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Portraits of Traversers

The Traversers have red, brown, blond hair. Their eyes, azure blue or ebony black, look in the same direction, staring down the sea, scouring the line of the horizon. Camera in hand, eye fast against viewfinder, artist Nicolas Clauss scours the souls of the seamen and asks questions about our own condition. In the mid of the elements, the wind, the ocean, the incessant throbbing of the engines all around, who are we? For the first time in his professional life, the artist and video-making landsman specializing in portraits took to the seas in 2016 aboard a Marfret cargo ship.

His days and nights on the Marfret Guyane were the subject of a video work entitled “The Traversers”, shown at the Hors-Pistes Festival at the Pompidou Centre in 2017.

Nicolas Clauss will be presenting his film to the Le Havre port community on 12th December next as part of an evening organized in his honour by Marfret. “His approach constantly questions the human figure and condition in a visual and choreographic way. His residency began at one of our port offices, where he learned about port operations and soaked up the atmosphere before embarking on the 10-day crossing,” says Raymond Vidil, an ardent champion of culture and host of artists in residence.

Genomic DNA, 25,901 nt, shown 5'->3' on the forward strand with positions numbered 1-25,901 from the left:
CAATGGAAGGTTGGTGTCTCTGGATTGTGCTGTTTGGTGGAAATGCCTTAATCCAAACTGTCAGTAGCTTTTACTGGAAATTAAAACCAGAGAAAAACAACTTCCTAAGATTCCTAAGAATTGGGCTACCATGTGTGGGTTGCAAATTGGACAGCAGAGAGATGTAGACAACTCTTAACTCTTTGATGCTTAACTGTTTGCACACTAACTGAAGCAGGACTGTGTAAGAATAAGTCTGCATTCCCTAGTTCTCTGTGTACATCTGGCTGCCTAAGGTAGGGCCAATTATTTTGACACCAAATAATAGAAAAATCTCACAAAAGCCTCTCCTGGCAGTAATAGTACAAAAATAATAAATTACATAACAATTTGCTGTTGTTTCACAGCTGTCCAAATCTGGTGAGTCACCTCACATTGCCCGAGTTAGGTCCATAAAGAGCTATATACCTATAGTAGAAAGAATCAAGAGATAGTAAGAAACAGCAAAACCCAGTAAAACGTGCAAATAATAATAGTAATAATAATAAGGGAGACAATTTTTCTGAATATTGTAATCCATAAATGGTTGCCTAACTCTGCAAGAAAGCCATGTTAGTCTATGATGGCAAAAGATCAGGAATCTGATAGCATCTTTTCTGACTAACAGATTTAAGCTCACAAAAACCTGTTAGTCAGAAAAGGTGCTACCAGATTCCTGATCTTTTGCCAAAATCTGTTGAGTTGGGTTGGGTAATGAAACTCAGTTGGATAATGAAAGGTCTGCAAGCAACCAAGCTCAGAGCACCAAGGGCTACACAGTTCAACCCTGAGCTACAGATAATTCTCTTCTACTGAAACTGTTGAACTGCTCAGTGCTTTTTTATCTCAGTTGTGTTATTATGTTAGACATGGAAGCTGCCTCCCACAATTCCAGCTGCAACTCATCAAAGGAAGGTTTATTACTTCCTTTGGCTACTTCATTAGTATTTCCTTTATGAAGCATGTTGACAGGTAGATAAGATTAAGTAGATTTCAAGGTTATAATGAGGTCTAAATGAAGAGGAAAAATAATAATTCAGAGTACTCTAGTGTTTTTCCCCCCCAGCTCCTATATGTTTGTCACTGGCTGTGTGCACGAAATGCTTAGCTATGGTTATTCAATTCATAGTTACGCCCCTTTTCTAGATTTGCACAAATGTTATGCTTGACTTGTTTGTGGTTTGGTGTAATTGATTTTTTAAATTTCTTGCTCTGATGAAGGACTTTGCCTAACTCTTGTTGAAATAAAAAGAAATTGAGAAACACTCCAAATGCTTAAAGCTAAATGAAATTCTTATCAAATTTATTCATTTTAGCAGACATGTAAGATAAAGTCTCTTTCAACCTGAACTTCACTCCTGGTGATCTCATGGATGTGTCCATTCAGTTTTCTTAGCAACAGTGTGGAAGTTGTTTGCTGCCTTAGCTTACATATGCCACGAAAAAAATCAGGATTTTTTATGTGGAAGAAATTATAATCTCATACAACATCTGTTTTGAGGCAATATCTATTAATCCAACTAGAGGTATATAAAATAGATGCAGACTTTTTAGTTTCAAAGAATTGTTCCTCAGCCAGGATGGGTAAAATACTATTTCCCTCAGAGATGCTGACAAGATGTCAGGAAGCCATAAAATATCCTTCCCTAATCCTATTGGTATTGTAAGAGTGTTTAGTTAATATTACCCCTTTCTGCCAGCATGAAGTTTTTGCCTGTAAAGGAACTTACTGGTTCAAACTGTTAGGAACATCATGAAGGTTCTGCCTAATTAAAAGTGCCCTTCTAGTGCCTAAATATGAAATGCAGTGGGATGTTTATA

Le Havre, France’s largest container port with 2.5M TEUs handled each year, is the starting point of the film. The story plays out simultaneously on five screens, each one showing a different component.

Marfret operates six services each week out of Le Havre, to the West Indies, French Guiana, the Pacific and the US. However, it isn’t the destination that interests Nicolas Clauss, it’s the ship’s continual movement. He records its every creak, dissects the gigantic machine fashioned out of plate steel. With his camera, he gets up close to the grease and rust and plays with the sea spray. Amid the thousands of containers piled one atop the other lies the human soul. Discrete, without making a sound, it is the vector of globalisation.

As Nicolas Clauss describes, “It’s the opposition of scales: the huge mass of the flow of goods, globalisation, and the human being. The sea is a setting in which I record the faces of the crew members, these men whose way of life is so unique.”

He has set his work to paper, with a book entitled “The Traversers” containing photographs, close-up portraits in which we catch a glimpse of the artist himself.